It’s been just over a week since GMail added support for IMAP to all GMail accounts (including Google Apps for Domains). Since I use GMail for all of my e-mail needs (including multiple domains) I was very excited about the new enhancements. While POP support was nice for getting copies of e-mails on my iPhone, it was annoying to have to delete messages on both the phone and on my GMail account. Plus, using an additional client was out of the question since it would mess up mail reception on the phone.

With IMAP, mail is managed on the server. A standard folder structure is exposed that can be navigated and managed by the IMAP client. Most mail clients today support IMAP, including both the iPhone and the Mail client included with OSX.

After disabling POP and converting all of my GMail accounts to IMAP, I setup the accounts on my iPhone. After a brief synchronization, I had complete access to all the mail in my GMail account. Very sweet. After that, I added my GMail accounts to the Mail client on my MacBook Pro (previously I only had my .mac e-mail account configured). A brief synchronization and bang, all is good. I was able to see the same thing on either mail client.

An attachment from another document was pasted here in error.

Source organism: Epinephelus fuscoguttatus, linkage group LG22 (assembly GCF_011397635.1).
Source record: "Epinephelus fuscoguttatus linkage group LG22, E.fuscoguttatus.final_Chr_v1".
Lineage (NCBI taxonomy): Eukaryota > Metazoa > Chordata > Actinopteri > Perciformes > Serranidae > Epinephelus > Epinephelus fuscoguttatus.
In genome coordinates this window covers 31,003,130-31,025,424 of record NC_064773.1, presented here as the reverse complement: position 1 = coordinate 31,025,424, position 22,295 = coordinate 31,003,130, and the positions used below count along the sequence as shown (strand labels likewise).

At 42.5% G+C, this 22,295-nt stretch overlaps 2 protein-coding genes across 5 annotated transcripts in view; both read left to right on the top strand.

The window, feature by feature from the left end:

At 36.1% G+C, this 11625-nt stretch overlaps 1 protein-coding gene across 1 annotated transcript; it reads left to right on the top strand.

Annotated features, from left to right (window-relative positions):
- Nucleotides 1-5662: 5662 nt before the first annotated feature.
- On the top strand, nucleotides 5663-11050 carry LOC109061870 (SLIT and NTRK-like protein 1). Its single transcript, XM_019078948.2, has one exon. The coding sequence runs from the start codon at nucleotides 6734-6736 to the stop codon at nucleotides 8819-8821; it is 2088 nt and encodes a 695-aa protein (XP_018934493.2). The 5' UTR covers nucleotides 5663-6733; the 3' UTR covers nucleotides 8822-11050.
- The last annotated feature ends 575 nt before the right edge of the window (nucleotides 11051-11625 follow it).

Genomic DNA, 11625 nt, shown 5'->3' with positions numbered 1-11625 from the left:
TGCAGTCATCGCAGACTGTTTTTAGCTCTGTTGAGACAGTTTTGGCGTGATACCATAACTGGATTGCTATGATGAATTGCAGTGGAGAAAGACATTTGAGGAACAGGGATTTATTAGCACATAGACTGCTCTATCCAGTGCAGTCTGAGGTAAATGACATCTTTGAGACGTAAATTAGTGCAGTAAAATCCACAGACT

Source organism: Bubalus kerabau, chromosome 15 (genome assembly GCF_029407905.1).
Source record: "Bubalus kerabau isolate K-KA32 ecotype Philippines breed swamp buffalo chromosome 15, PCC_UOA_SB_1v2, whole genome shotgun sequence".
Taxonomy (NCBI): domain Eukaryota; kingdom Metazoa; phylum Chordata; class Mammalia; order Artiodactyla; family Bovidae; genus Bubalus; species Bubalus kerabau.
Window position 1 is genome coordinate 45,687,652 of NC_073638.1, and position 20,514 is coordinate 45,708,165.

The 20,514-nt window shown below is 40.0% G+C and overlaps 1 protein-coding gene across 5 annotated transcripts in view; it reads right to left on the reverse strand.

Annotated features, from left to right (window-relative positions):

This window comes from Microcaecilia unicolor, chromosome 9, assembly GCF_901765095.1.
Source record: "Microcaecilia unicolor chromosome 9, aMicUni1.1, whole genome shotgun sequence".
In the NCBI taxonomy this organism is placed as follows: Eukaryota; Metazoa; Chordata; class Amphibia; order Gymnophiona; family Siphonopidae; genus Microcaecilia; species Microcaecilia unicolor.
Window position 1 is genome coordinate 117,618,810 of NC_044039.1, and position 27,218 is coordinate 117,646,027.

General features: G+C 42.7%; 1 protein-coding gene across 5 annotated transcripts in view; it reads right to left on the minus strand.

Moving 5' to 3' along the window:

Then it was time for some tests. I sent a few e-mails to my accounts and watched the windows. The Mac checks e-mail every 5 minutes and managed to pick up the mails more quickly. But patience paid off and I saw new e-mail on the iPhone as well. This is actually excellent – since I’m likely to see the e-mail on my Mac first, once I’ve read it, it’s marked as read on my GMail account and doesn’t trigger the new mail notification on my iPhone. Yet when I open up my iPhone mail accounts, all the mail is there and marked as read. Very nice.

I realize some may think “this is nothing new, IMAP has always done this.” Yeah, I know. I’ve run several hosting servers and dealt with mail many times on many platforms. But Google’s spam filtering is legendary and was the main reason I switched all of my domains to GMail and Google Apps for Domains. I was willing to give up IMAP to have less junk mail and it paid off in the end.

If you haven’t upgraded your GMail accounts to use IMAP yet, give it a shot. Everything seems to work and the way they’ve configured the servers works really well. In fact, you can even tweak your iPhone so that drafts are saved on the GMail->Drafts folder and your sent messages are kept in the GMail->Sent folder for a really seamless experience.